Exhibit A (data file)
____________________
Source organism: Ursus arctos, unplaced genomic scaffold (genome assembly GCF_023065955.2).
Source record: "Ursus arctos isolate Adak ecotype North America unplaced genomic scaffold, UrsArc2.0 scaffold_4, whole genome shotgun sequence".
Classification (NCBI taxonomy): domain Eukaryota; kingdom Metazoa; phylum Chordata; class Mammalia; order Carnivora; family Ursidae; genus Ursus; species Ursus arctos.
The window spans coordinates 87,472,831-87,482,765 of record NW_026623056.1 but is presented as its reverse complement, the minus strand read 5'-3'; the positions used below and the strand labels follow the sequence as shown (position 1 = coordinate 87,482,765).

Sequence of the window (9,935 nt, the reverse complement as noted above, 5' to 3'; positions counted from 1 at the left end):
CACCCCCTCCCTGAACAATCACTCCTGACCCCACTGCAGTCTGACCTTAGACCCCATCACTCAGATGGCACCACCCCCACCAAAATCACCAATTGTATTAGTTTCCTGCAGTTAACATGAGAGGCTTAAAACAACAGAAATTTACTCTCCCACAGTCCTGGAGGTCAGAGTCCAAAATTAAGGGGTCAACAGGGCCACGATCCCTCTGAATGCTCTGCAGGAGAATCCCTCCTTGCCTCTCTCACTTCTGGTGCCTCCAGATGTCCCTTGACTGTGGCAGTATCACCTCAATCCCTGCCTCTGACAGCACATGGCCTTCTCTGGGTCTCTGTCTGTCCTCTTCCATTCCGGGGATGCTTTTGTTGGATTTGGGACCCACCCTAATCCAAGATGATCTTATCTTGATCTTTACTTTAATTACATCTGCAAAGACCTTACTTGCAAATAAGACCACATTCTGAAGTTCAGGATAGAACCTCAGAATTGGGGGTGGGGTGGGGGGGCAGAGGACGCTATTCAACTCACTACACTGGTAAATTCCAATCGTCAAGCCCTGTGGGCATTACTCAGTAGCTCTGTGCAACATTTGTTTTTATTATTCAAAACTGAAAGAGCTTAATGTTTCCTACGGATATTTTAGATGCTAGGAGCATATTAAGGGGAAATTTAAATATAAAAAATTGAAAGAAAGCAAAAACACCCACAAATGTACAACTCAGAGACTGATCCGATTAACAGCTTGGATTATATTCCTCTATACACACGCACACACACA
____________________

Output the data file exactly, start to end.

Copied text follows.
Source organism: Ursus arctos, unplaced genomic scaffold (genome assembly GCF_023065955.2).
Source record: "Ursus arctos isolate Adak ecotype North America unplaced genomic scaffold, UrsArc2.0 scaffold_4, whole genome shotgun sequence".
Classification (NCBI taxonomy): domain Eukaryota; kingdom Metazoa; phylum Chordata; class Mammalia; order Carnivora; family Ursidae; genus Ursus; species Ursus arctos.
The window spans coordinates 87,472,831-87,482,765 of record NW_026623056.1 but is presented as its reverse complement, the minus strand read 5'-3'; the positions used below and the strand labels follow the sequence as shown (position 1 = coordinate 87,482,765).

Sequence of the window (9,935 nt, the reverse complement as noted above, 5' to 3'; positions counted from 1 at the left end):
CACCCCCTCCCTGAACAATCACTCCTGACCCCACTGCAGTCTGACCTTAGACCCCATCACTCAGATGGCACCACCCCCACCAAAATCACCAATTGTATTAGTTTCCTGCAGTTAACATGAGAGGCTTAAAACAACAGAAATTTACTCTCCCACAGTCCTGGAGGTCAGAGTCCAAAATTAAGGGGTCAACAGGGCCACGATCCCTCTGAATGCTCTGCAGGAGAATCCCTCCTTGCCTCTCTCACTTCTGGTGCCTCCAGATGTCCCTTGACTGTGGCAGTATCACCTCAATCCCTGCCTCTGACAGCACATGGCCTTCTCTGGGTCTCTGTCTGTCCTCTTCCATTCCGGGGATGCTTTTGTTGGATTTGGGACCCACCCTAATCCAAGATGATCTTATCTTGATCTTTACTTTAATTACATCTGCAAAGACCTTACTTGCAAATAAGACCACATTCTGAAGTTCAGGATAGAACCTCAGAATTGGGGGTGGGGTGGGGGGGCAGAGGACGCTATTCAACTCACTACACTGGTAAATTCCAATCGTCAAGCCCTGTGGGCATTACTCAGTAGCTCTGTGCAACATTTGTTTTTATTATTCAAAACTGAAAGAGCTTAATGTTTCCTACGGATATTTTAGATGCTAGGAGCATATTAAGGGGAAATTTAAATATAAAAAATTGAAAGAAAGCAAAAACACCCACAAATGTACAACTCAGAGACTGATCCGATTAACAGCTTGGATTATATTCCTCTATACACACGCACACACACA